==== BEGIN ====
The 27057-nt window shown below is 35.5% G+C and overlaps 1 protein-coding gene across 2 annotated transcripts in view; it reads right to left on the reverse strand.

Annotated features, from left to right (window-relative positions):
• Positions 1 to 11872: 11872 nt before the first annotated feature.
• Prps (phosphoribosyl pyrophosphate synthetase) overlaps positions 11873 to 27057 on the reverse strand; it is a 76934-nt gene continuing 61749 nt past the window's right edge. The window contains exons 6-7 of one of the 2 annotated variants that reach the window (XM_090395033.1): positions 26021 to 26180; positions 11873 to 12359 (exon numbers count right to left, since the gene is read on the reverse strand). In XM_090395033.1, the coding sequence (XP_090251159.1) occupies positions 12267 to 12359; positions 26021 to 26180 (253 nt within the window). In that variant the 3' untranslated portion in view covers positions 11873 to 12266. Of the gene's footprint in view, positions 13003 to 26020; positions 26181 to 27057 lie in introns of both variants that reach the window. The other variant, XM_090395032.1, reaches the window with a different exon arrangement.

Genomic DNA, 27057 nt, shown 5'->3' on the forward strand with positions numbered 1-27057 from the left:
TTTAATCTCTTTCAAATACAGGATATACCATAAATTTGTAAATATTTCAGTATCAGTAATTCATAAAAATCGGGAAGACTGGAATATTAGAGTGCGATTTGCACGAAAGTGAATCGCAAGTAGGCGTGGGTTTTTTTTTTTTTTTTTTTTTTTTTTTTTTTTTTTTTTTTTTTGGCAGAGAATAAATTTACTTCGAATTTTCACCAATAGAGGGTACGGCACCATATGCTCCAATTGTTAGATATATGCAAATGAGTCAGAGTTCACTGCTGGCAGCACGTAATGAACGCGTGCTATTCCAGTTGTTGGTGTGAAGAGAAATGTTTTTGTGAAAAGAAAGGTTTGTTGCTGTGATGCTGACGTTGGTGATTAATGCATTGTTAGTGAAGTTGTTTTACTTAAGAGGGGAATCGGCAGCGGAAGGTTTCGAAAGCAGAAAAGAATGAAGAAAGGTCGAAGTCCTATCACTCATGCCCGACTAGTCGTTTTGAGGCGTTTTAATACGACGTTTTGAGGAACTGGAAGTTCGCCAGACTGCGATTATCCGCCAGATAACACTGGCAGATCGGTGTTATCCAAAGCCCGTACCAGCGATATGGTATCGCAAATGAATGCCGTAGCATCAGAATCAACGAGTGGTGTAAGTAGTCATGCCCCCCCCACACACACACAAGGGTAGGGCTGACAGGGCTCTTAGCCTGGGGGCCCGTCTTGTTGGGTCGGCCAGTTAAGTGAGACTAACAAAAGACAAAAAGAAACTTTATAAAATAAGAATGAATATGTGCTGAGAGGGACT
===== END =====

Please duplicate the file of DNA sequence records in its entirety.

The 27057-nt window shown below is 35.5% G+C and overlaps 1 protein-coding gene across 2 annotated transcripts in view; it reads right to left on the reverse strand.

Annotated features, from left to right (window-relative positions):
• Positions 1 to 11872: 11872 nt before the first annotated feature.
• Prps (phosphoribosyl pyrophosphate synthetase) overlaps positions 11873 to 27057 on the reverse strand; it is a 76934-nt gene continuing 61749 nt past the window's right edge. The window contains exons 6-7 of one of the 2 annotated variants that reach the window (XM_090395033.1): positions 26021 to 26180; positions 11873 to 12359 (exon numbers count right to left, since the gene is read on the reverse strand). In XM_090395033.1, the coding sequence (XP_090251159.1) occupies positions 12267 to 12359; positions 26021 to 26180 (253 nt within the window). In that variant the 3' untranslated portion in view covers positions 11873 to 12266. Of the gene's footprint in view, positions 13003 to 26020; positions 26181 to 27057 lie in introns of both variants that reach the window. The other variant, XM_090395032.1, reaches the window with a different exon arrangement.

Genomic DNA, 27057 nt, shown 5'->3' on the forward strand with positions numbered 1-27057 from the left:
TTTAATCTCTTTCAAATACAGGATATACCATAAATTTGTAAATATTTCAGTATCAGTAATTCATAAAAATCGGGAAGACTGGAATATTAGAGTGCGATTTGCACGAAAGTGAATCGCAAGTAGGCGTGGGTTTTTTTTTTTTTTTTTTTTTTTTTTTTTTTTTTTTTTTTTTTGGCAGAGAATAAATTTACTTCGAATTTTCACCAATAGAGGGTACGGCACCATATGCTCCAATTGTTAGATATATGCAAATGAGTCAGAGTTCACTGCTGGCAGCACGTAATGAACGCGTGCTATTCCAGTTGTTGGTGTGAAGAGAAATGTTTTTGTGAAAAGAAAGGTTTGTTGCTGTGATGCTGACGTTGGTGATTAATGCATTGTTAGTGAAGTTGTTTTACTTAAGAGGGGAATCGGCAGCGGAAGGTTTCGAAAGCAGAAAAGAATGAAGAAAGGTCGAAGTCCTATCACTCATGCCCGACTAGTCGTTTTGAGGCGTTTTAATACGACGTTTTGAGGAACTGGAAGTTCGCCAGACTGCGATTATCCGCCAGATAACACTGGCAGATCGGTGTTATCCAAAGCCCGTACCAGCGATATGGTATCGCAAATGAATGCCGTAGCATCAGAATCAACGAGTGGTGTAAGTAGTCATGCCCCCCCCACACACACACAAGGGTAGGGCTGACAGGGCTCTTAGCCTGGGGGCCCGTCTTGTTGGGTCGGCCAGTTAAGTGAGACTAACAAAAGACAAAAAGAAACTTTATAAAATAAGAATGAATATGTGCTGAGAGGGACT